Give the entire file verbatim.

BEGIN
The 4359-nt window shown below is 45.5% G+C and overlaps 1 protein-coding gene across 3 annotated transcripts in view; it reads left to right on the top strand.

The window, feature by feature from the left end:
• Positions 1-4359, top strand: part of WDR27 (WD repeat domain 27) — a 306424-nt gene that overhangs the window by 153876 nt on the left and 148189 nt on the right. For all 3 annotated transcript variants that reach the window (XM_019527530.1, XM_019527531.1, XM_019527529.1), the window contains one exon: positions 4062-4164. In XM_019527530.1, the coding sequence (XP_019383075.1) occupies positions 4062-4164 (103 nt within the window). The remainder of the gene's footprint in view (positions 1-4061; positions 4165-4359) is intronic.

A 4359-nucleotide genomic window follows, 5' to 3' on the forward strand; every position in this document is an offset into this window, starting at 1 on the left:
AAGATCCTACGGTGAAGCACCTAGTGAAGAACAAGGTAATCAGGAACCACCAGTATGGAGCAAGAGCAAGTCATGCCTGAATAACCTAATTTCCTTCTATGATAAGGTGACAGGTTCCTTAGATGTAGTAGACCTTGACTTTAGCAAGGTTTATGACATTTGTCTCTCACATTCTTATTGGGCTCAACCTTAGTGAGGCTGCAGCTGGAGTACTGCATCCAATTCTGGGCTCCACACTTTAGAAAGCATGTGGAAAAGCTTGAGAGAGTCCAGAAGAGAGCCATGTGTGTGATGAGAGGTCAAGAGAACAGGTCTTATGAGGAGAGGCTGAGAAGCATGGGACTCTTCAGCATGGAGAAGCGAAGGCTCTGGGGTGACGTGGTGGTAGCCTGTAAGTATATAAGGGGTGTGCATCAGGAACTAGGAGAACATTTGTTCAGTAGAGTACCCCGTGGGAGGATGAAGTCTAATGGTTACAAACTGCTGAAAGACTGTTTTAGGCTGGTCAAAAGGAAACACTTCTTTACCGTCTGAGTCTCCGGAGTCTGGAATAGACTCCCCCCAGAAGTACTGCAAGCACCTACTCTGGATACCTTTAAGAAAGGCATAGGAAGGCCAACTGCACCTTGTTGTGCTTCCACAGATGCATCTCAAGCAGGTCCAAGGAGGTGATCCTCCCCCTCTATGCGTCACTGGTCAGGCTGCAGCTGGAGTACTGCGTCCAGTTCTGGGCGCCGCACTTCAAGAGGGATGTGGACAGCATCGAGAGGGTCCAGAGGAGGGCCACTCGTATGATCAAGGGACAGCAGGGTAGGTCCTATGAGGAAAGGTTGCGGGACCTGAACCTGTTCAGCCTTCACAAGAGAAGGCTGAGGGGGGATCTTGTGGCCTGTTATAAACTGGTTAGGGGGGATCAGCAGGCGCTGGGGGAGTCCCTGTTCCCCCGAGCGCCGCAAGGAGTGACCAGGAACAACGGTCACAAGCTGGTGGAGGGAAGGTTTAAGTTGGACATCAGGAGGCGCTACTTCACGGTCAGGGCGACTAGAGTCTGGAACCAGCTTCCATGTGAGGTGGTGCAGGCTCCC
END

The 4359-nt window shown below is 45.5% G+C and overlaps 1 protein-coding gene across 3 annotated transcripts in view; it reads left to right on the top strand.

The window, feature by feature from the left end:
• Positions 1-4359, top strand: part of WDR27 (WD repeat domain 27) — a 306424-nt gene that overhangs the window by 153876 nt on the left and 148189 nt on the right. For all 3 annotated transcript variants that reach the window (XM_019527530.1, XM_019527531.1, XM_019527529.1), the window contains one exon: positions 4062-4164. In XM_019527530.1, the coding sequence (XP_019383075.1) occupies positions 4062-4164 (103 nt within the window). The remainder of the gene's footprint in view (positions 1-4061; positions 4165-4359) is intronic.

A 4359-nucleotide genomic window follows, 5' to 3' on the forward strand; every position in this document is an offset into this window, starting at 1 on the left:
AAGATCCTACGGTGAAGCACCTAGTGAAGAACAAGGTAATCAGGAACCACCAGTATGGAGCAAGAGCAAGTCATGCCTGAATAACCTAATTTCCTTCTATGATAAGGTGACAGGTTCCTTAGATGTAGTAGACCTTGACTTTAGCAAGGTTTATGACATTTGTCTCTCACATTCTTATTGGGCTCAACCTTAGTGAGGCTGCAGCTGGAGTACTGCATCCAATTCTGGGCTCCACACTTTAGAAAGCATGTGGAAAAGCTTGAGAGAGTCCAGAAGAGAGCCATGTGTGTGATGAGAGGTCAAGAGAACAGGTCTTATGAGGAGAGGCTGAGAAGCATGGGACTCTTCAGCATGGAGAAGCGAAGGCTCTGGGGTGACGTGGTGGTAGCCTGTAAGTATATAAGGGGTGTGCATCAGGAACTAGGAGAACATTTGTTCAGTAGAGTACCCCGTGGGAGGATGAAGTCTAATGGTTACAAACTGCTGAAAGACTGTTTTAGGCTGGTCAAAAGGAAACACTTCTTTACCGTCTGAGTCTCCGGAGTCTGGAATAGACTCCCCCCAGAAGTACTGCAAGCACCTACTCTGGATACCTTTAAGAAAGGCATAGGAAGGCCAACTGCACCTTGTTGTGCTTCCACAGATGCATCTCAAGCAGGTCCAAGGAGGTGATCCTCCCCCTCTATGCGTCACTGGTCAGGCTGCAGCTGGAGTACTGCGTCCAGTTCTGGGCGCCGCACTTCAAGAGGGATGTGGACAGCATCGAGAGGGTCCAGAGGAGGGCCACTCGTATGATCAAGGGACAGCAGGGTAGGTCCTATGAGGAAAGGTTGCGGGACCTGAACCTGTTCAGCCTTCACAAGAGAAGGCTGAGGGGGGATCTTGTGGCCTGTTATAAACTGGTTAGGGGGGATCAGCAGGCGCTGGGGGAGTCCCTGTTCCCCCGAGCGCCGCAAGGAGTGACCAGGAACAACGGTCACAAGCTGGTGGAGGGAAGGTTTAAGTTGGACATCAGGAGGCGCTACTTCACGGTCAGGGCGACTAGAGTCTGGAACCAGCTTCCATGTGAGGTGGTGCAGGCTCCC